European Union, European Commission and International Monetary Fund officials have warned that Cyprus' road to economic recovery remains rocky.

"The short-run economic outlook remains difficult and subject to considerable uncertainty," a joint report says.

The review outlines that the lenders were pleased that Cyprus had taken the necessary decisive steps to stabilize its financial sector - including imposing capital controls - but says further hard work would be needed to restore economic stability.

"While the programme has been implemented with determination so far, downside risks remain substantial," the publication stresses.

"Continued full and timely policy implementation is essential for the success of the programme."

The lenders' report follows the country's efforts to overhaul its banking sector and push through painful structural reforms as part of an agreement to receive a €10bn (£8.3bn, $13bn) bailout.

The warnings follow the Mediterranean country's economic lock-down in March after the Cyprus stock exchange suspended trading while the nation's banks closed as its lawmakers debated a controversial depositors tax linked to a critical multi-billion euro bailout.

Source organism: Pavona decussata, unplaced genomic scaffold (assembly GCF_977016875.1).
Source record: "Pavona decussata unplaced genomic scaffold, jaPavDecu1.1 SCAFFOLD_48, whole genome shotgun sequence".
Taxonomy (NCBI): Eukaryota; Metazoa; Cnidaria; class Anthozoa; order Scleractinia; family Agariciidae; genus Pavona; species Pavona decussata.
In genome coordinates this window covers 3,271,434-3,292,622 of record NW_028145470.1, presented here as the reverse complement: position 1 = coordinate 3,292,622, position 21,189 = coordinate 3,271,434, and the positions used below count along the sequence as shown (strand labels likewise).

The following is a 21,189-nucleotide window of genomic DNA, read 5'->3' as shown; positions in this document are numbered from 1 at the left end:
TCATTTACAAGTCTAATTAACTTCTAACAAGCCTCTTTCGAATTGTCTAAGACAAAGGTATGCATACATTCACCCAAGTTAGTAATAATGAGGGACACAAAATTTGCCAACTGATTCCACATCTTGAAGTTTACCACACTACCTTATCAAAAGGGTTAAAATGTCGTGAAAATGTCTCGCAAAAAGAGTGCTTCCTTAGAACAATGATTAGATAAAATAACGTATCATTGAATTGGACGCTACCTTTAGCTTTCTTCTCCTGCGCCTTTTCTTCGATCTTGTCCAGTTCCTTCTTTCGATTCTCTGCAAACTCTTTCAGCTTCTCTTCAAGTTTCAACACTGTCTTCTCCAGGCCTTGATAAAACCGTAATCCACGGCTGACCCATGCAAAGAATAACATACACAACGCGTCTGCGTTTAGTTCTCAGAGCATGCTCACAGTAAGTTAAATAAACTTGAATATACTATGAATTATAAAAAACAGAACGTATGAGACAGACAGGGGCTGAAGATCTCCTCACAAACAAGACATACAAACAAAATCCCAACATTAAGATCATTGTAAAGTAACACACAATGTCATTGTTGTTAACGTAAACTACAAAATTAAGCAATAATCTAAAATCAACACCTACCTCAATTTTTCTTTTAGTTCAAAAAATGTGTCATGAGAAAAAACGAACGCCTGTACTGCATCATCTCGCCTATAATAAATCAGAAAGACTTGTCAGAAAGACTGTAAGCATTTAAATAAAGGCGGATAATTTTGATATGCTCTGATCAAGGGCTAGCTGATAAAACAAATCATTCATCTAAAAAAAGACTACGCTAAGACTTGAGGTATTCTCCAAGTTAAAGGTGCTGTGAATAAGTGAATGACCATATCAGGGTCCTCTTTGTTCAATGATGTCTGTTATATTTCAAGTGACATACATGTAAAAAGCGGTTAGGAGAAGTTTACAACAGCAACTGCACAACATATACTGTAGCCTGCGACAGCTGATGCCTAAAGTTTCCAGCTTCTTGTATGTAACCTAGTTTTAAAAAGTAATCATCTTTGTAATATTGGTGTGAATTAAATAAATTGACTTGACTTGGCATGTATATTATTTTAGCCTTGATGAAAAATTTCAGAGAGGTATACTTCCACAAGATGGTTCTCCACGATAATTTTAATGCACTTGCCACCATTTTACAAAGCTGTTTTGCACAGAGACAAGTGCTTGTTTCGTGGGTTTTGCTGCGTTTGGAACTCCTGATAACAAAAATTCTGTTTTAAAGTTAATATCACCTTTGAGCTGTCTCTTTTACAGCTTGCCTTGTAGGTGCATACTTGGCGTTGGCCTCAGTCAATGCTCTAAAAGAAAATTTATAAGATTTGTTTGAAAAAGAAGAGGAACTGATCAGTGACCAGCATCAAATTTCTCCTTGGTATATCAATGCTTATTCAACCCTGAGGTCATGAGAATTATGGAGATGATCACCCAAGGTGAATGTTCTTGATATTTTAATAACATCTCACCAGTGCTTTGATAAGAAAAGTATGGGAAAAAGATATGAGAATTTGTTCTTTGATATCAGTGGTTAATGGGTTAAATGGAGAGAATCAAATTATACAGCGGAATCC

The nation's authorities even launched an inquiry into the country's financial practices, led by three former Supreme Court judges, in a bid to delve into areas of corporate governance and acquisitions.

"The issues raised (by judges) can be resolved by inquiries which will be handled by criminal investigators," says Cyprus' Justice Minister Ionas Nicolaou.

The news comes as hopes that the eurozone is finally recovering from a painful period of long stagnation gained traction as private industry data shows output in the currency bloc gathering pace in August, while its exit from recession in the second quarter is confirmed by official figures.

Markit's Eurozone Composite Output Index, compiled from surveys of purchasing managers, signalled a second successive monthly of expansion in business activity in August.

The index rose to 51.5 in the month, up from 50.5 in July, signalling the fastest rate of growth in over two years, which will please policymakers at key EU institutions.

The final reading PMI reading was slightly below the flash estimate of 51.7 but production volumes expanded to the greatest degree since May 2011. New order inflows were the main element underpinning the fastest expansion in manufacturing output in August.